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When darkness broke away and morning began to dawn, the town wore a strange aspect indeed.
Sleep had hardly been thought of all night. The general alarm was so apparent in the faces of the inhabitants, and its expression was so aggravated by want of rest (few persons, with any property to lose, having dared go to bed since Monday), that a stranger coming into the streets would have supposed some mortal pest or plague to have been raging. In place of the usual cheerfulness and animation of morning, everything was dead and silent. The shops remained closed, offices and warehouses were shut, the coach and chair stands were deserted, no carts or waggons rumbled through the slowly waking streets, the early cries were all hushed; a universal gloom prevailed. Great numbers of people were out, even at daybreak, but they flitted to and fro as though they shrank from the sound of their own footsteps; the public ways were haunted rather than frequented; and round the smoking ruins people stood apart from one another and in silence, not venturing to condemn the rioters, or to be supposed to do so, even in whispers.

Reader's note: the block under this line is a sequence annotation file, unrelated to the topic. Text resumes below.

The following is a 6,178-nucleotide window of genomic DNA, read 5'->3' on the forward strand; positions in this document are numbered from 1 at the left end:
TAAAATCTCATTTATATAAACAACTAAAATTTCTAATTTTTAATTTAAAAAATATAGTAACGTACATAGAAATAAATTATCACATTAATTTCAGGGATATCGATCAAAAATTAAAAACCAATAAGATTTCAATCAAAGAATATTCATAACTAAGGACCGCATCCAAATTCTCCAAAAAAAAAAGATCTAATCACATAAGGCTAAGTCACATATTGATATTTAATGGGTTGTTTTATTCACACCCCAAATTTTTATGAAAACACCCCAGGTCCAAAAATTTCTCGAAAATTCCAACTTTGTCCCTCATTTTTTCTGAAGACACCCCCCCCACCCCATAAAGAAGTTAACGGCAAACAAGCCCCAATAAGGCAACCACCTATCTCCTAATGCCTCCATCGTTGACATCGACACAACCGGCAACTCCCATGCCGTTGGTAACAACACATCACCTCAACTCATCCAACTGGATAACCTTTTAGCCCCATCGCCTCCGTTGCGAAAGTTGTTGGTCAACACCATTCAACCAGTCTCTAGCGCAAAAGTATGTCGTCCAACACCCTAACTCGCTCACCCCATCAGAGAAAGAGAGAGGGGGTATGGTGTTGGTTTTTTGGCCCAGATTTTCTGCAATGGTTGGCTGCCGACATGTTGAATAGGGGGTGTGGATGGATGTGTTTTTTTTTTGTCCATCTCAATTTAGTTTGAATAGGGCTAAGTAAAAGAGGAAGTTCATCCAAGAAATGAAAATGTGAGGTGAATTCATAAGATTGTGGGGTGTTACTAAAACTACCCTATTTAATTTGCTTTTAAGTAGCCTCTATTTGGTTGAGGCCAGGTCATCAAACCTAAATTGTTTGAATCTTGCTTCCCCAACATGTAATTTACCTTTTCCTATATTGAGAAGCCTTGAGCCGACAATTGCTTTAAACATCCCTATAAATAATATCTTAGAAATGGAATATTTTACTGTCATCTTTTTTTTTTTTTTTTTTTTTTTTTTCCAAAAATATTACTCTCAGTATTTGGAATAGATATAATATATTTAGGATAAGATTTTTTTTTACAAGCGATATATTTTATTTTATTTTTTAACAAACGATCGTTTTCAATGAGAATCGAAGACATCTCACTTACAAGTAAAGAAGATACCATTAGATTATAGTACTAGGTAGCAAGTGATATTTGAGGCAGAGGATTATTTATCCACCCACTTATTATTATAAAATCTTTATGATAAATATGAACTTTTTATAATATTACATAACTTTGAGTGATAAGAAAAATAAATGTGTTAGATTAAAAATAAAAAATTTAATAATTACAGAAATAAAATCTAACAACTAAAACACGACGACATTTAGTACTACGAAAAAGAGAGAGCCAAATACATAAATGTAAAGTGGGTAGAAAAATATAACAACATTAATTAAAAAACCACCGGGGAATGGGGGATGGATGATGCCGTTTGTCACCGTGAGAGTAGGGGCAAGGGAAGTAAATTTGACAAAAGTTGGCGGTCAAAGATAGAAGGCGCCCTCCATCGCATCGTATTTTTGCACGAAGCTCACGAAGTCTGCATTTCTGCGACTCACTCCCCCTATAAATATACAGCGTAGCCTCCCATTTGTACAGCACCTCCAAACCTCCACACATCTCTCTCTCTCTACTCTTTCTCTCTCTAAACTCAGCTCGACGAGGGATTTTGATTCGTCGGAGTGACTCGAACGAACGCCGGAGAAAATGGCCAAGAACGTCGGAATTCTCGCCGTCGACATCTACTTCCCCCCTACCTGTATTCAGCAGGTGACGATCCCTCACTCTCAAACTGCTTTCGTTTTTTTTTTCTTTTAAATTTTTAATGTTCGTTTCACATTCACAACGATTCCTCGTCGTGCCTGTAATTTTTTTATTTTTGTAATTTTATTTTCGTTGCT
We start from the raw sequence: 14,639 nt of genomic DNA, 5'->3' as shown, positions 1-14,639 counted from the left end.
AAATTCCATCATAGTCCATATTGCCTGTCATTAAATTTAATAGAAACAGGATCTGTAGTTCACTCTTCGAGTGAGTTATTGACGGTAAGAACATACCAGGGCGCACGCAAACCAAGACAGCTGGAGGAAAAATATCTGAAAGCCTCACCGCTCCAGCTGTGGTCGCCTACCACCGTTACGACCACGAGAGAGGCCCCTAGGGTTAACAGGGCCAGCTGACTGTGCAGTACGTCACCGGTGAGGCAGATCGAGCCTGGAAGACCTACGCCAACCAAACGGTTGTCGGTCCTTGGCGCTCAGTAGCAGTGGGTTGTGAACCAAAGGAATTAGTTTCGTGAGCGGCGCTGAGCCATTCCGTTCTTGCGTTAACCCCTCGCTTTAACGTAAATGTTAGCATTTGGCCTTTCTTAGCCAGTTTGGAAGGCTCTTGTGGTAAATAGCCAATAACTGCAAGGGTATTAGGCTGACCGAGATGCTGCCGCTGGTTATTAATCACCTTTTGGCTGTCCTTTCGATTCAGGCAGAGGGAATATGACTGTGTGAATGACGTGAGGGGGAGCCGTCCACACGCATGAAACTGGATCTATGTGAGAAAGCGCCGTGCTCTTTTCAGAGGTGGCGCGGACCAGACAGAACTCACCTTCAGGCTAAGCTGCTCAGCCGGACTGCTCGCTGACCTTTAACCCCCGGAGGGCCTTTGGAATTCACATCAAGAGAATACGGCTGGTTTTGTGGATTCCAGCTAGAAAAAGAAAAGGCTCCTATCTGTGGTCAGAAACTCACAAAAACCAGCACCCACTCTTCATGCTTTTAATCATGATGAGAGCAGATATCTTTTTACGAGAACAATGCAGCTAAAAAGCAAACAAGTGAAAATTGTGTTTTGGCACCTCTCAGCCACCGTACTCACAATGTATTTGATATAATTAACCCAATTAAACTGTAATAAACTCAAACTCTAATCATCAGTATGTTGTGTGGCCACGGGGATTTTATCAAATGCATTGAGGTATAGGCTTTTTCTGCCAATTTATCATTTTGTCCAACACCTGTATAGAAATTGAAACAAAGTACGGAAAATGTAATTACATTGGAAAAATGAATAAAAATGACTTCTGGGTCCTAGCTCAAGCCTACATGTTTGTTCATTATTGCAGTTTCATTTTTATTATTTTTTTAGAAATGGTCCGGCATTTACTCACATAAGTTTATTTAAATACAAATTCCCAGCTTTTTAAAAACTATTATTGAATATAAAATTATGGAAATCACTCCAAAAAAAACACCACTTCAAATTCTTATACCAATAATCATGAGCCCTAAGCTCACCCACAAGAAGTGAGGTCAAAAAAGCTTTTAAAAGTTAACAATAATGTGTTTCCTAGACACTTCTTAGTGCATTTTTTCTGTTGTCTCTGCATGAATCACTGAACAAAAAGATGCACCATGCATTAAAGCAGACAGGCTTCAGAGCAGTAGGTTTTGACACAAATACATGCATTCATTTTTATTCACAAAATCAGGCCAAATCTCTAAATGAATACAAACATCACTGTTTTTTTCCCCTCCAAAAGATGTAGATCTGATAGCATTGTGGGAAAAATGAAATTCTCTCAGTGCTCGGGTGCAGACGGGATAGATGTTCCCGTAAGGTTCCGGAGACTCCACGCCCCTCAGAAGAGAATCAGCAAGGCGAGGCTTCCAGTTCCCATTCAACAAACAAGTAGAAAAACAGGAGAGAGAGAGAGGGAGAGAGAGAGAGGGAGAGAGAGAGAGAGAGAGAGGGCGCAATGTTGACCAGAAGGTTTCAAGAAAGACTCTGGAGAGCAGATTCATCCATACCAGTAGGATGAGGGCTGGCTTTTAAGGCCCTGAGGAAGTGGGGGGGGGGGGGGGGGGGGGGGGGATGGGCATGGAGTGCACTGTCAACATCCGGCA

At the Lord President's in Piccadilly, at Lambeth Palace, at the Lord Chancellor's in Great Ormond Street, in the Royal Exchange, the Bank, the Guildhall, the Inns of Court, the Courts of Law, and every chamber fronting the streets near Westminster Hall and the Houses of Parliament, parties of soldiers were posted before daylight. A body of Horse Guards paraded Palace Yard; an encampment was formed in the Park, where fifteen hundred men and five battalions of Militia were under arms; the Tower was fortified, the drawbridges were raised, the cannon loaded and pointed, and two regiments of artillery busied in strengthening the fortress and preparing it for defence. A numerous detachment of soldiers were stationed to keep guard at the New River Head, which the people had threatened to attack, and where, it was said, they meant to cut off the main-pipes, so that there might be no water for the extinction of the flames. In the Poultry, and on Cornhill, and at several other leading points, iron chains were drawn across the street; parties of soldiers were distributed in some of the old city churches while it was yet dark; and in several private houses (among them, Lord Rockingham's in Grosvenor Square); which were blockaded as though to sustain a siege, and had guns pointed from the windows. When the sun rose, it shone into handsome apartments filled with armed men; the furniture hastily heaped away in corners, and made of little or no account, in the terror of the time--on arms glittering in city chambers, among desks and stools, and dusty books--into little smoky churchyards in odd lanes and by-ways, with soldiers lying down among the tombs, or lounging under the shade of the one old tree, and their pile of muskets sparkling in the light--on solitary sentries pacing up and down in courtyards, silent now, but yesterday resounding with the din and hum of business--everywhere on guard-rooms, garrisons, and threatening preparations.
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